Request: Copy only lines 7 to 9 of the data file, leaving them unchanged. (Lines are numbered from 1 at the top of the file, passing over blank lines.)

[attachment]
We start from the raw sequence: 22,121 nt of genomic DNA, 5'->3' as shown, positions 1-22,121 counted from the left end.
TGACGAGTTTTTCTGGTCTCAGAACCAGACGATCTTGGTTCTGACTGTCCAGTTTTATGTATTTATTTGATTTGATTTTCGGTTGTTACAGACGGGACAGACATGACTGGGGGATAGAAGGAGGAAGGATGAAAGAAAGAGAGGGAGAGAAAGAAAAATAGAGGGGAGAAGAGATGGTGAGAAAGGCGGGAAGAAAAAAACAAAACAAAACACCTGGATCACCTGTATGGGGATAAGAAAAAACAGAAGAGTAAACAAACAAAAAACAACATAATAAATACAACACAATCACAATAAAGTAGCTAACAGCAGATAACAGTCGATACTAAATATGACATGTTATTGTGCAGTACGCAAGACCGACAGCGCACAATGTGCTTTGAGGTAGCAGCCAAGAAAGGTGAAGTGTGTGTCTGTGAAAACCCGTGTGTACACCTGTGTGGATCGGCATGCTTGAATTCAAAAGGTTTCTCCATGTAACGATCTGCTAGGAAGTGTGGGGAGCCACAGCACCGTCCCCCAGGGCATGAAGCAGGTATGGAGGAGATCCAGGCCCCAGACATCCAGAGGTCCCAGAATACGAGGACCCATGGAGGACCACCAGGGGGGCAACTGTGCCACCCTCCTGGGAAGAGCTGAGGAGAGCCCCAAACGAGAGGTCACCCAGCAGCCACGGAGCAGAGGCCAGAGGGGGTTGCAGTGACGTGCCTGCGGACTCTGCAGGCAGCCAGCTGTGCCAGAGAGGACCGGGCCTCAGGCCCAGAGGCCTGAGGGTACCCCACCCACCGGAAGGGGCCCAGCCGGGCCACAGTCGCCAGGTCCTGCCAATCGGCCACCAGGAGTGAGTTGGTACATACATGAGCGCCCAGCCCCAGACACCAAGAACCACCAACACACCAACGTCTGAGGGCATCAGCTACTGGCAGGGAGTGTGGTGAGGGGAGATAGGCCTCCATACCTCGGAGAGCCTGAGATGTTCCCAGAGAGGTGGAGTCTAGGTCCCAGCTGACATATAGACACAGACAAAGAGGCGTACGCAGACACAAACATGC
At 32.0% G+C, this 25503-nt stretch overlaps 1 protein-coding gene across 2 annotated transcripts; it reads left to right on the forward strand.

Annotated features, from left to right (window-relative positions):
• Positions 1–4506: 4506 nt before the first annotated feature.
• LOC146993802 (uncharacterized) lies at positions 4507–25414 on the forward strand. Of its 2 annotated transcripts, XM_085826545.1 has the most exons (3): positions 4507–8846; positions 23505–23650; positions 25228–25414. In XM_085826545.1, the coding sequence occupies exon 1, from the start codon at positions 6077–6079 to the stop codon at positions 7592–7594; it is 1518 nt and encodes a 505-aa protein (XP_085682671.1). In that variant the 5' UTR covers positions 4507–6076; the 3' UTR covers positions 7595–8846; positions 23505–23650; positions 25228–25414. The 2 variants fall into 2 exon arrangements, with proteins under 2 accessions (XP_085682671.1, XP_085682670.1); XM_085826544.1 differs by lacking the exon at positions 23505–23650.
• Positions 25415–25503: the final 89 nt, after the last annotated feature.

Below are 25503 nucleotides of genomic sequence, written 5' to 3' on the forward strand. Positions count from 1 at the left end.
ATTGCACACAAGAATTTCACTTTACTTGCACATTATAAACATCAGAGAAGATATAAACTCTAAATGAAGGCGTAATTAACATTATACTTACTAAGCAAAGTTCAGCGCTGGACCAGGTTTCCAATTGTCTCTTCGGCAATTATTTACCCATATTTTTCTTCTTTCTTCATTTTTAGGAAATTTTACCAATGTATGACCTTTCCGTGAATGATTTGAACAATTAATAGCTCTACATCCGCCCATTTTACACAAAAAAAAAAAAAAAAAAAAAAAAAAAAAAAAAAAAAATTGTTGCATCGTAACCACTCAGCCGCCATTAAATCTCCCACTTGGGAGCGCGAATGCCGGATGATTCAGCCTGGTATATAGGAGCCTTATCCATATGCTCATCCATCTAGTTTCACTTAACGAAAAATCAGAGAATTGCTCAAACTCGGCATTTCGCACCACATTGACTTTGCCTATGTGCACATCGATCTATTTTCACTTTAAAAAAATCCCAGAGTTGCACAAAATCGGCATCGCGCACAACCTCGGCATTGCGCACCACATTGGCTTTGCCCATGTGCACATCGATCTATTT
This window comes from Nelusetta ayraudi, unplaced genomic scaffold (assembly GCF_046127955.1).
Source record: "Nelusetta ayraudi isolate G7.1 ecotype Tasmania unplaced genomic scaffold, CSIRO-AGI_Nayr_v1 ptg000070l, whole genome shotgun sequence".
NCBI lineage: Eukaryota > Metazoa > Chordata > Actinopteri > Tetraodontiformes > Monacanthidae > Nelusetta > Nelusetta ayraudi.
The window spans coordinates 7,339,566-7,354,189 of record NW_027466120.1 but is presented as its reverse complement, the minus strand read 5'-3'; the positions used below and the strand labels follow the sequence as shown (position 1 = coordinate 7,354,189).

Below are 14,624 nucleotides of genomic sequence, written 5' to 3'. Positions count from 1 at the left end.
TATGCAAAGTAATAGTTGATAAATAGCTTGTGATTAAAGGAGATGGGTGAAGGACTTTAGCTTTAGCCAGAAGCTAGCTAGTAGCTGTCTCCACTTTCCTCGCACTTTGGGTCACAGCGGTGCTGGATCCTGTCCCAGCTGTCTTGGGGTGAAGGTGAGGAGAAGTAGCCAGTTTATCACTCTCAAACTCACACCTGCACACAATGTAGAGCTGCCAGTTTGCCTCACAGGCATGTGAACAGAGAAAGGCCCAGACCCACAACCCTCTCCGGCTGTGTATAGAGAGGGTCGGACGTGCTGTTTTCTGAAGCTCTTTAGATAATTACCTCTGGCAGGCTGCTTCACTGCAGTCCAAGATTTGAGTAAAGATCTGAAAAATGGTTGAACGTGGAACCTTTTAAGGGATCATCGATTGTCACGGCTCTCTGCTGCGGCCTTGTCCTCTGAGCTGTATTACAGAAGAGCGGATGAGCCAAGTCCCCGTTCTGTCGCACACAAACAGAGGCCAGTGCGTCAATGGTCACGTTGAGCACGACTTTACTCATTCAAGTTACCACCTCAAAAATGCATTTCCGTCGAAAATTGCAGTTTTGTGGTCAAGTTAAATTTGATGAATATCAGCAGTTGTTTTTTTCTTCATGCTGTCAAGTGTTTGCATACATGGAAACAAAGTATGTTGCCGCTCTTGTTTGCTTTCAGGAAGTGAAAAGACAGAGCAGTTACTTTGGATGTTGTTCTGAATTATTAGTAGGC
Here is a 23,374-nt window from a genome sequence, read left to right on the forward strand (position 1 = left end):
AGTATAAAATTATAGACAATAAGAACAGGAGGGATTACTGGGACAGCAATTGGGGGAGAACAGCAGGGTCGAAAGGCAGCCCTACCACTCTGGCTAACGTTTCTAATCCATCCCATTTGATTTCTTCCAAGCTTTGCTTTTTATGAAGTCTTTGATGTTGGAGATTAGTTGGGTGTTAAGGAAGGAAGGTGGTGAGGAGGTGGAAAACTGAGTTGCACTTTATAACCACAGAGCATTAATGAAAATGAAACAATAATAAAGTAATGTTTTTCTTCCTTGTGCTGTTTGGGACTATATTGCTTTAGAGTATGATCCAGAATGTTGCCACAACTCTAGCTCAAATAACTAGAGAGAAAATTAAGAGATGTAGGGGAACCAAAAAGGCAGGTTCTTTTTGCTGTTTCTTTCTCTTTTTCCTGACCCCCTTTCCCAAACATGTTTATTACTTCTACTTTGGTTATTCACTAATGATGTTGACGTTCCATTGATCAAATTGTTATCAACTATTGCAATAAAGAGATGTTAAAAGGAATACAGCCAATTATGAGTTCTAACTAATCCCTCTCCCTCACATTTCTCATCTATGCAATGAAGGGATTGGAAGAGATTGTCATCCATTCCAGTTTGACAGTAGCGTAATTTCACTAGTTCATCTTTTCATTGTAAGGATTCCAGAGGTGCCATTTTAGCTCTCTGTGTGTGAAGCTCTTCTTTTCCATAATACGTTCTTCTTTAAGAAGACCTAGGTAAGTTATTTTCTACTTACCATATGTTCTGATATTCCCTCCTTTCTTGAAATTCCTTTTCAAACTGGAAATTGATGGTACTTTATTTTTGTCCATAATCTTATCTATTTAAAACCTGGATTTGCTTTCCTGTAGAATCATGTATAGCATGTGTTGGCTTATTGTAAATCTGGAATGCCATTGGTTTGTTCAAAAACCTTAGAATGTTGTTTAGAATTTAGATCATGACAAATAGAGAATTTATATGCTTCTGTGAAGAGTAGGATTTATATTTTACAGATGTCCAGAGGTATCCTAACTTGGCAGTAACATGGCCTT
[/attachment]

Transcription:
• Positions 25415–25503: the final 89 nt, after the last annotated feature.

Below are 25503 nucleotides of genomic sequence, written 5' to 3' on the forward strand. Positions count from 1 at the left end.
ATTGCACACAAGAATTTCACTTTACTTGCACATTATAAACATCAGAGAAGATATAAACTCTAAATGAAGGCGTAATTAACATTATACTTACTAAGCAAAGTTCAGCGCTGGACCAGGTTTCCAATTGTCTCTTCGGCAATTATTTACCCATATTTTTCTTCTTTCTTCATTTTTAGGAAATTTTACCAATGTATGACCTTTCCGTGAATGATTTGAACAATTAATAGCTCTACATCCGCCCATTTTACACAAAAAAAAAAAAAAAAAAAAAAAAAAAAAAAAAAAAAATTGTTGCATCGTAACCACTCAGCCGCCATTAAATCTCCCACTTGGGAGCGCGAATGCCGGATGATTCAGCCTGGTATATAGGAGCCTTATCCATATGCTCATCCATCTAGTTTCACTTAACGAAAAATCAGAGAATTGCTCAAACTCGGCATTTCGCACCACATTGACTTTGCCTATGTGCACATCGATCTATTTTCACTTTAAAAAAATCCCAGAGTTGCACAAAATCGGCATCGCGCACAACCTCGGCATTGCGCACCACATTGGCTTTGCCCATGTGCACATCGATCTATTT